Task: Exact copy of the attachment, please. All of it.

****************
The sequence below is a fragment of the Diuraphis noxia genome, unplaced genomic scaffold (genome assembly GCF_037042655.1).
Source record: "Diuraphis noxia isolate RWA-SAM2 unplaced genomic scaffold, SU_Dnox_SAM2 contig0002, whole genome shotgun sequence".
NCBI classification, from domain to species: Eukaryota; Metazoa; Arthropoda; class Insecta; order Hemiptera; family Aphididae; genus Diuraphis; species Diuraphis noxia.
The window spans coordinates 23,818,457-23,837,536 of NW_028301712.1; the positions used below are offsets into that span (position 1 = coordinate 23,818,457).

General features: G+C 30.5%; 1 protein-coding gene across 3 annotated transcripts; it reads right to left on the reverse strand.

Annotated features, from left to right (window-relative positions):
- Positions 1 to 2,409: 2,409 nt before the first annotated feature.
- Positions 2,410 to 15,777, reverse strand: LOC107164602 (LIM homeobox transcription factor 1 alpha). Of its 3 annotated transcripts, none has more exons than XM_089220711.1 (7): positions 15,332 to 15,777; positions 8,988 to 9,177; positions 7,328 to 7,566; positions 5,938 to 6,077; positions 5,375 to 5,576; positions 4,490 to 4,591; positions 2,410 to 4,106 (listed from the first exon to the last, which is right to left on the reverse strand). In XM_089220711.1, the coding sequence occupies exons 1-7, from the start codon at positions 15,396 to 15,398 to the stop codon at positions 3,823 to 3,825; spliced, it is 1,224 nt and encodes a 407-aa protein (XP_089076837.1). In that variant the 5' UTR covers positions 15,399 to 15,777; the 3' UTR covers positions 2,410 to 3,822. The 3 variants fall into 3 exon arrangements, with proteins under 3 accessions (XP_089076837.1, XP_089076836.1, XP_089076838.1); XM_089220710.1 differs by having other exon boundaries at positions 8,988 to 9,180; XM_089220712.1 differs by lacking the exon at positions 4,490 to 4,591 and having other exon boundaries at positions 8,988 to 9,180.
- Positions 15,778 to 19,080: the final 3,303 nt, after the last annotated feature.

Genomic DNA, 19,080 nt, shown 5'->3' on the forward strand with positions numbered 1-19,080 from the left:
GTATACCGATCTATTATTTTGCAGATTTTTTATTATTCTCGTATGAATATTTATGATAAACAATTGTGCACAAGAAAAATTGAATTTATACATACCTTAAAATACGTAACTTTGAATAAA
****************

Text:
The sequence below is a fragment of the Diuraphis noxia genome, unplaced genomic scaffold (genome assembly GCF_037042655.1).
Source record: "Diuraphis noxia isolate RWA-SAM2 unplaced genomic scaffold, SU_Dnox_SAM2 contig0002, whole genome shotgun sequence".
NCBI classification, from domain to species: Eukaryota; Metazoa; Arthropoda; class Insecta; order Hemiptera; family Aphididae; genus Diuraphis; species Diuraphis noxia.
The window spans coordinates 23,818,457-23,837,536 of NW_028301712.1; the positions used below are offsets into that span (position 1 = coordinate 23,818,457).

General features: G+C 30.5%; 1 protein-coding gene across 3 annotated transcripts; it reads right to left on the reverse strand.

Annotated features, from left to right (window-relative positions):
- Positions 1 to 2,409: 2,409 nt before the first annotated feature.
- Positions 2,410 to 15,777, reverse strand: LOC107164602 (LIM homeobox transcription factor 1 alpha). Of its 3 annotated transcripts, none has more exons than XM_089220711.1 (7): positions 15,332 to 15,777; positions 8,988 to 9,177; positions 7,328 to 7,566; positions 5,938 to 6,077; positions 5,375 to 5,576; positions 4,490 to 4,591; positions 2,410 to 4,106 (listed from the first exon to the last, which is right to left on the reverse strand). In XM_089220711.1, the coding sequence occupies exons 1-7, from the start codon at positions 15,396 to 15,398 to the stop codon at positions 3,823 to 3,825; spliced, it is 1,224 nt and encodes a 407-aa protein (XP_089076837.1). In that variant the 5' UTR covers positions 15,399 to 15,777; the 3' UTR covers positions 2,410 to 3,822. The 3 variants fall into 3 exon arrangements, with proteins under 3 accessions (XP_089076837.1, XP_089076836.1, XP_089076838.1); XM_089220710.1 differs by having other exon boundaries at positions 8,988 to 9,180; XM_089220712.1 differs by lacking the exon at positions 4,490 to 4,591 and having other exon boundaries at positions 8,988 to 9,180.
- Positions 15,778 to 19,080: the final 3,303 nt, after the last annotated feature.

Genomic DNA, 19,080 nt, shown 5'->3' on the forward strand with positions numbered 1-19,080 from the left:
GTATACCGATCTATTATTTTGCAGATTTTTTATTATTCTCGTATGAATATTTATGATAAACAATTGTGCACAAGAAAAATTGAATTTATACATACCTTAAAATACGTAACTTTGAATAAA